As a shorty, I thought I was doing a good deed by trying to help sweep the kitchen. I couldn’t find a dustpan, so I used the next best thing, an album cover. I’d seen it done before and didn’t think it was a big deal. WRONG!
This particular album cover was the dude in the white suit, the white platform shoes, sitting with his legs crossed in the white wicker chair in a white room. An older cousin walked in and instead of complimenting me on the stellar sweeping, she saw the shape of the dustpan, and her words were, “Ooooh, yo mama gonna tear you up!”
I heard that phrase quite a bit when I was coming up. Hearing it last week, though, was surreal. I shared a childhood moment with one of the greatest artists ever about how I was introduced to his reverence in our household, and he laughingly said the same was true in his home. For many, that record was to be maintained in pristine condition, as it housed some of the most soulful songs ever committed to wax. “Love and Happiness.” “What a Wonderful Thing Love Is.” “Simply Beautiful.” “One of These Good Old Days.” Yeah, Al Green knew what time it was.
“That was the ‘I’m Still in Love with You’ album. That was me, Al Jackson and Willie Mitchell in the studio, writing stuff that we didn’t know would be around 35-40 years later,” the Rev. Green recalls. “That’s what we always did. Al Jackson would put down these incredible rhythms, and Willie Mitchell would play the melodies. I would try to tell the stories.”
Green continues, “Once Willie was playing, and I asked him what it was, and he said he didn’t know. I asked, ‘Well, what’s the name of it?’ He said, ‘I don’t know, pick up the paper and write something to it.’ Ten minutes later, we had ‘Let’s Stay Together.’ We didn’t think we had a hit, hit. We just thought it was something that we’d probably just forget about.”
The dozens of songs he churned out, which eventually led to a vaunted spot in the Rock and Roll Hall of Fame, have kept Green’s name in the public mind, but it’s the work ethic and talent that have kept him a still-relevant recording artist. His last project, “Lay It Down,” contained the track “Stand With Me (By the Sea),” winner of the 2009 Grammy for Best R&B Performance by a Duo or Group (he shared the trophy with John Legend). He still performs at high volume and with high impact.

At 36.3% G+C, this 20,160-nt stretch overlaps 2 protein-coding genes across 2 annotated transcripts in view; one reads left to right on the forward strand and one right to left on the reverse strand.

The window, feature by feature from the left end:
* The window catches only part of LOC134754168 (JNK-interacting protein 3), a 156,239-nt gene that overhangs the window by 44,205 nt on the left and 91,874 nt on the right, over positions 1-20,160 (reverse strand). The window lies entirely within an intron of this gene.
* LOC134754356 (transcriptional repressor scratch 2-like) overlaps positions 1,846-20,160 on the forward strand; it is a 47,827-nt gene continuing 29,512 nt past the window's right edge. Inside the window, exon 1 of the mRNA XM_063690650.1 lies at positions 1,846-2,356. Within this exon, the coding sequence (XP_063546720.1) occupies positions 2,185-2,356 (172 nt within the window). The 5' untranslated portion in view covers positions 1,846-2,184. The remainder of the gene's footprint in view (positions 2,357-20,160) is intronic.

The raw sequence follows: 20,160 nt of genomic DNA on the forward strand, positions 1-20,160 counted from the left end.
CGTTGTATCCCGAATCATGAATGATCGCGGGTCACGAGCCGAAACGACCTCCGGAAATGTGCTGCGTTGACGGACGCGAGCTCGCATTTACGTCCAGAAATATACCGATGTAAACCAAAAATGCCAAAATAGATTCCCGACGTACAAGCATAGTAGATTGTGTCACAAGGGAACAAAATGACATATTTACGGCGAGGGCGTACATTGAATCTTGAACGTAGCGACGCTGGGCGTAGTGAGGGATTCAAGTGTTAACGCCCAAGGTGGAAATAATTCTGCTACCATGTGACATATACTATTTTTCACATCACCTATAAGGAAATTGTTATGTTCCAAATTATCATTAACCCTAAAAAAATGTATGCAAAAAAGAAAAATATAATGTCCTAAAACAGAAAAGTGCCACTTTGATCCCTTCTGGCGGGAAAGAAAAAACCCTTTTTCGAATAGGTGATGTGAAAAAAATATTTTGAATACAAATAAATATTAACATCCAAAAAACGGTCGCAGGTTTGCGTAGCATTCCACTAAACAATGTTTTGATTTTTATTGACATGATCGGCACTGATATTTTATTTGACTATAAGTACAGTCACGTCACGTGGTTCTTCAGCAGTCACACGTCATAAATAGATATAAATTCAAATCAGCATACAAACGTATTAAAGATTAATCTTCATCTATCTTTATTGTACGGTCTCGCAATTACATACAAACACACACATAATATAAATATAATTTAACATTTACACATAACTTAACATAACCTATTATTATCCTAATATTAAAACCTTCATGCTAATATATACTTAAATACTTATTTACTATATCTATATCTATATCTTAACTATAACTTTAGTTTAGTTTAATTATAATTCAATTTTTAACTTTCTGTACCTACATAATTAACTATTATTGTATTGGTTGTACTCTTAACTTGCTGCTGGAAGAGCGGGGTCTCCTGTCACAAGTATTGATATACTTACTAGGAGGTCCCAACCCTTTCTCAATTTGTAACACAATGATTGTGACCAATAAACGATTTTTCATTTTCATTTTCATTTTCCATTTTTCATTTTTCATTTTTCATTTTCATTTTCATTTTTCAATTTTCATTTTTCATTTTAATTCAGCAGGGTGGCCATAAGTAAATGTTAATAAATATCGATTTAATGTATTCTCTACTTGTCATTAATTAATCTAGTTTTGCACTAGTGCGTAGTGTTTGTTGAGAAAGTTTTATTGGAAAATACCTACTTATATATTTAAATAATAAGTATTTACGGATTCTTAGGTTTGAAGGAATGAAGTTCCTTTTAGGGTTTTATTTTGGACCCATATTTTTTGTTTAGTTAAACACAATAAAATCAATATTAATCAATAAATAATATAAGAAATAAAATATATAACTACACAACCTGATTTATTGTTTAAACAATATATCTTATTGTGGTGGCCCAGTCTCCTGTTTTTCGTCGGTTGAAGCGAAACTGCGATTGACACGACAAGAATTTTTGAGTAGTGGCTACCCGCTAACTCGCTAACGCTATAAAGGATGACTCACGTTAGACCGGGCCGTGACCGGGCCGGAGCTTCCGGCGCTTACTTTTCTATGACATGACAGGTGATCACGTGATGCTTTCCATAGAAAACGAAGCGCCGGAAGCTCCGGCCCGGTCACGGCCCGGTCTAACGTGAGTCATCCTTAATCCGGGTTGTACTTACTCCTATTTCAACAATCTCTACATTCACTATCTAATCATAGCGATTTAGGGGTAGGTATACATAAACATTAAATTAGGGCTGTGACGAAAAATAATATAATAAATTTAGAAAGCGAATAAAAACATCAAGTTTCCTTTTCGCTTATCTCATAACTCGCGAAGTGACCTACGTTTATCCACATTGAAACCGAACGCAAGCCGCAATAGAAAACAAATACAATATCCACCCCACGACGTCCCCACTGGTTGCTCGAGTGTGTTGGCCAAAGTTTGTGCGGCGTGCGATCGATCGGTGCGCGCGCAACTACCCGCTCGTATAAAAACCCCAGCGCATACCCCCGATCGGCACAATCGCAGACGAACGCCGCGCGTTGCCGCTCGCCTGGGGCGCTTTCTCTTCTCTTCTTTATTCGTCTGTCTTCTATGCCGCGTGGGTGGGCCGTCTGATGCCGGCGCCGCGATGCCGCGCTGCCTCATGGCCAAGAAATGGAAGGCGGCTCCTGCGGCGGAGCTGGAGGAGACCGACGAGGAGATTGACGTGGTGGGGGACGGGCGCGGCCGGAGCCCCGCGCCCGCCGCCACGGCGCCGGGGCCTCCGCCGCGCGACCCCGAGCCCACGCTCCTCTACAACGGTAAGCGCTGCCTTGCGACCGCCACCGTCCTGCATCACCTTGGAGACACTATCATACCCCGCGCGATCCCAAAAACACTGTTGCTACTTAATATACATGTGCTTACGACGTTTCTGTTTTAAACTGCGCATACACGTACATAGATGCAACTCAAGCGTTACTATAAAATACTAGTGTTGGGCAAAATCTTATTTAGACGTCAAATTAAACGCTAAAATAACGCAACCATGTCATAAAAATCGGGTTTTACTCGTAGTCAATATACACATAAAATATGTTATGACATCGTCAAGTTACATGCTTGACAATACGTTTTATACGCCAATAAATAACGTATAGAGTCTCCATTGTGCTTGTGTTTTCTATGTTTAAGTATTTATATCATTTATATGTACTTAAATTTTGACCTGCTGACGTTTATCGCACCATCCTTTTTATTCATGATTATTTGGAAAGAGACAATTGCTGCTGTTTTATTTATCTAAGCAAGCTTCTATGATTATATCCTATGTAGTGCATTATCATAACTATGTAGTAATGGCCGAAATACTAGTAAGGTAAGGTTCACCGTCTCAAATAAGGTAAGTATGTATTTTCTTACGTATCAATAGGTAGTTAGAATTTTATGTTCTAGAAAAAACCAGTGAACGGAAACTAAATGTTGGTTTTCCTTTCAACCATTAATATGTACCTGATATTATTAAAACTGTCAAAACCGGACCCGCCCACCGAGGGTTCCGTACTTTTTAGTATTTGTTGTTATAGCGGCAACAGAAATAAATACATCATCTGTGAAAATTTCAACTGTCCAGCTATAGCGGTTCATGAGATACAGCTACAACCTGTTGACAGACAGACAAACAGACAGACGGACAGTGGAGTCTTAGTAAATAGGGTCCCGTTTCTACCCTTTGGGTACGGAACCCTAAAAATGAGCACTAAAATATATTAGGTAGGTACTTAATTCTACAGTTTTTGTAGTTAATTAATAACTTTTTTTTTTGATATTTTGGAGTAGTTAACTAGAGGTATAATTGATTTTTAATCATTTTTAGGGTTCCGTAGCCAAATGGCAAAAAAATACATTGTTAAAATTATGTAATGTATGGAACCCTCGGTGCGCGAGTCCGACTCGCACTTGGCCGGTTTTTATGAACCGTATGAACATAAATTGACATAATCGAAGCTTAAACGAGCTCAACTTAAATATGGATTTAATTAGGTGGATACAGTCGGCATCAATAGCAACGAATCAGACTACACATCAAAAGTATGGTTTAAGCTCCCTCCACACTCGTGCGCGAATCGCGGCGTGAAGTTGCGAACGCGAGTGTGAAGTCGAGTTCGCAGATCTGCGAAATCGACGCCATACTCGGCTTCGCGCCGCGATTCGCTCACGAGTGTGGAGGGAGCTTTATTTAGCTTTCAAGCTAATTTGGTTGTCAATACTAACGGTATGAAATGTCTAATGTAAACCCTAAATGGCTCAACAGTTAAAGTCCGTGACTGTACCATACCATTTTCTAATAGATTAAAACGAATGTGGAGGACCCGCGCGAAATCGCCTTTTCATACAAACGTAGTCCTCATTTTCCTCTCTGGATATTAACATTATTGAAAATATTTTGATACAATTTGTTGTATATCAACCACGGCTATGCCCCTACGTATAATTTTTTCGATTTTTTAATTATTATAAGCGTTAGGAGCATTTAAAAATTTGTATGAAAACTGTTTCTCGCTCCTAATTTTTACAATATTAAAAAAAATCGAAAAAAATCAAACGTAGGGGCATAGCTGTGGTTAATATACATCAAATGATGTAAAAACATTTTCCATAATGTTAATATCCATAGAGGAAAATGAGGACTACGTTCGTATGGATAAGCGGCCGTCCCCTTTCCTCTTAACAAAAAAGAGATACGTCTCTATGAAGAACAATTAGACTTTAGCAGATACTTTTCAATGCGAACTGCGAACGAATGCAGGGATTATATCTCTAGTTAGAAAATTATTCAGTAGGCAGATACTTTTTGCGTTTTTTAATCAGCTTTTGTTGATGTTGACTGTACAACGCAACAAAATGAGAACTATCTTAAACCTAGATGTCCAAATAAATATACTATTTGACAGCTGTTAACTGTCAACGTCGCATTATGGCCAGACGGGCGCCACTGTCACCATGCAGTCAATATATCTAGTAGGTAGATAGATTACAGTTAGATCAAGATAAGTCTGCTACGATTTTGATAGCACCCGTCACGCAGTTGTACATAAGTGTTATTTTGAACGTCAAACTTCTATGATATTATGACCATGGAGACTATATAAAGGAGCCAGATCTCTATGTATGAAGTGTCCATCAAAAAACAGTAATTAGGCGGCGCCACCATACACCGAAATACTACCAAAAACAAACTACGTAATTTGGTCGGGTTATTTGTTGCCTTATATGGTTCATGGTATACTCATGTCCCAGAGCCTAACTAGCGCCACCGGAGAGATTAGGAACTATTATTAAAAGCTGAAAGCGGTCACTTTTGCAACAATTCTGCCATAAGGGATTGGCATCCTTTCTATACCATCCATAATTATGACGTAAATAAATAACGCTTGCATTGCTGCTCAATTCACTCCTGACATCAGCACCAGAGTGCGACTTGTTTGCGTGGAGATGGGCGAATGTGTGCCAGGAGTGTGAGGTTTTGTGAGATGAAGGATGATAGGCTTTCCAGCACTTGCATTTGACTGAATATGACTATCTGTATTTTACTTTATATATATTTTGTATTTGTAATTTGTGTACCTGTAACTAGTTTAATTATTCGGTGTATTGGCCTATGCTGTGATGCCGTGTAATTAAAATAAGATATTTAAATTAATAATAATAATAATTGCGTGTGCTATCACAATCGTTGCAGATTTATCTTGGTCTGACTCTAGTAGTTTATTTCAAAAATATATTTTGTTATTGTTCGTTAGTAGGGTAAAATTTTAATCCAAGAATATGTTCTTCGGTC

Says Green, “What I am now is somebody who knows what the destiny is and what the journey is, and you mix in the tabernacle from the past 30 years, and you get a more seasoned, more polished, more refined version of what I used to be. When we’re performing ‘I’m So Tired of Being Alone’ and a see a man grab his lady by the hand and see them start smiling cause that was their song in college, that’s why I still do it. I still love what I do for what the music means to people.”
Green returns to the area at the NYCB Theatre at Westbury for one show only on Friday, Oct. 26, with special guest Lalah Hathaway.
“New York is New York. That’s always special. You can get anything there,” he says. “I remember I was doing some dates at the Apollo Theater, and I kept seeing this chubby kid asking me to listen to his songs. I was always rushing to get inside and never got a chance to hear his music, until he became Luther Vandross. So you never know what to expect in New York.”
Tickets are $49.50, $59.50 and $69.50 and are available at www.livenation.com, charge by phone at 800-745-3000 or at the Westbury box office. Event date and time are subject to change. Tickets are subject to applicable service charges. For further information, visit www.thetheatreatwestbury.com
Got a chance to share along with 10,000 others the last stop of the King’s Men Tour, featuring Kirk Franklin, Donnie McClurkin, Marvin Sapp and Israel Houghton at the Barclays Center. Gospel has come a long way. The show was straight fire, and the venue is top-notch as well. You got a winner, Brooklyn.
Signing out. I’ll holla next week. Till then, enjoy the nightlife.